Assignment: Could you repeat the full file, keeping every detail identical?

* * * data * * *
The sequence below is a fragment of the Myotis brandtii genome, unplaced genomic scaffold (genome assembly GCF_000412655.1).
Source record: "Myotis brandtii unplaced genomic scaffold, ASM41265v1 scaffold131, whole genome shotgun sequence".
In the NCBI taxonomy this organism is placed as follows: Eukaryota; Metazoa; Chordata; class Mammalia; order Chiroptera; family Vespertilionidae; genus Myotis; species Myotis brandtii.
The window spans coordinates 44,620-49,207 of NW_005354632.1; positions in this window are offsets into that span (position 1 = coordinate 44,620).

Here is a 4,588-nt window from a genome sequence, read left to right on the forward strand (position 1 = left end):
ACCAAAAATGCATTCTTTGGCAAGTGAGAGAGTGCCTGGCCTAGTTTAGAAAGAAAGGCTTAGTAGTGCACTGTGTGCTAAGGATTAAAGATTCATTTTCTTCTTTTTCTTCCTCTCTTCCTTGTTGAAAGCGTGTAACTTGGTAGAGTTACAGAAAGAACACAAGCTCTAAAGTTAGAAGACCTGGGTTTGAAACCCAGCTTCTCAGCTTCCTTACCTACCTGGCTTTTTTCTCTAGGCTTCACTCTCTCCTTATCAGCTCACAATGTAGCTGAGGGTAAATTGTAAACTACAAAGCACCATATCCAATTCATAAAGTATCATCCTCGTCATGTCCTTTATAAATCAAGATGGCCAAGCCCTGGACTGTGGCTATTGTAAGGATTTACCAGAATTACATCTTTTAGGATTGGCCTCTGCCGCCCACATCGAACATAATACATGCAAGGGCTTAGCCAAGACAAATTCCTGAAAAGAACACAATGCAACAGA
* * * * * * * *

The sequence below is a fragment of the Myotis brandtii genome, unplaced genomic scaffold (genome assembly GCF_000412655.1).
Source record: "Myotis brandtii unplaced genomic scaffold, ASM41265v1 scaffold131, whole genome shotgun sequence".
In the NCBI taxonomy this organism is placed as follows: Eukaryota; Metazoa; Chordata; class Mammalia; order Chiroptera; family Vespertilionidae; genus Myotis; species Myotis brandtii.
The window spans coordinates 44,620-49,207 of NW_005354632.1; positions in this window are offsets into that span (position 1 = coordinate 44,620).

Here is a 4,588-nt window from a genome sequence, read left to right on the forward strand (position 1 = left end):
ACCAAAAATGCATTCTTTGGCAAGTGAGAGAGTGCCTGGCCTAGTTTAGAAAGAAAGGCTTAGTAGTGCACTGTGTGCTAAGGATTAAAGATTCATTTTCTTCTTTTTCTTCCTCTCTTCCTTGTTGAAAGCGTGTAACTTGGTAGAGTTACAGAAAGAACACAAGCTCTAAAGTTAGAAGACCTGGGTTTGAAACCCAGCTTCTCAGCTTCCTTACCTACCTGGCTTTTTTCTCTAGGCTTCACTCTCTCCTTATCAGCTCACAATGTAGCTGAGGGTAAATTGTAAACTACAAAGCACCATATCCAATTCATAAAGTATCATCCTCGTCATGTCCTTTATAAATCAAGATGGCCAAGCCCTGGACTGTGGCTATTGTAAGGATTTACCAGAATTACATCTTTTAGGATTGGCCTCTGCCGCCCACATCGAACATAATACATGCAAGGGCTTAGCCAAGACAAATTCCTGAAAAGAACACAATGCAACAGA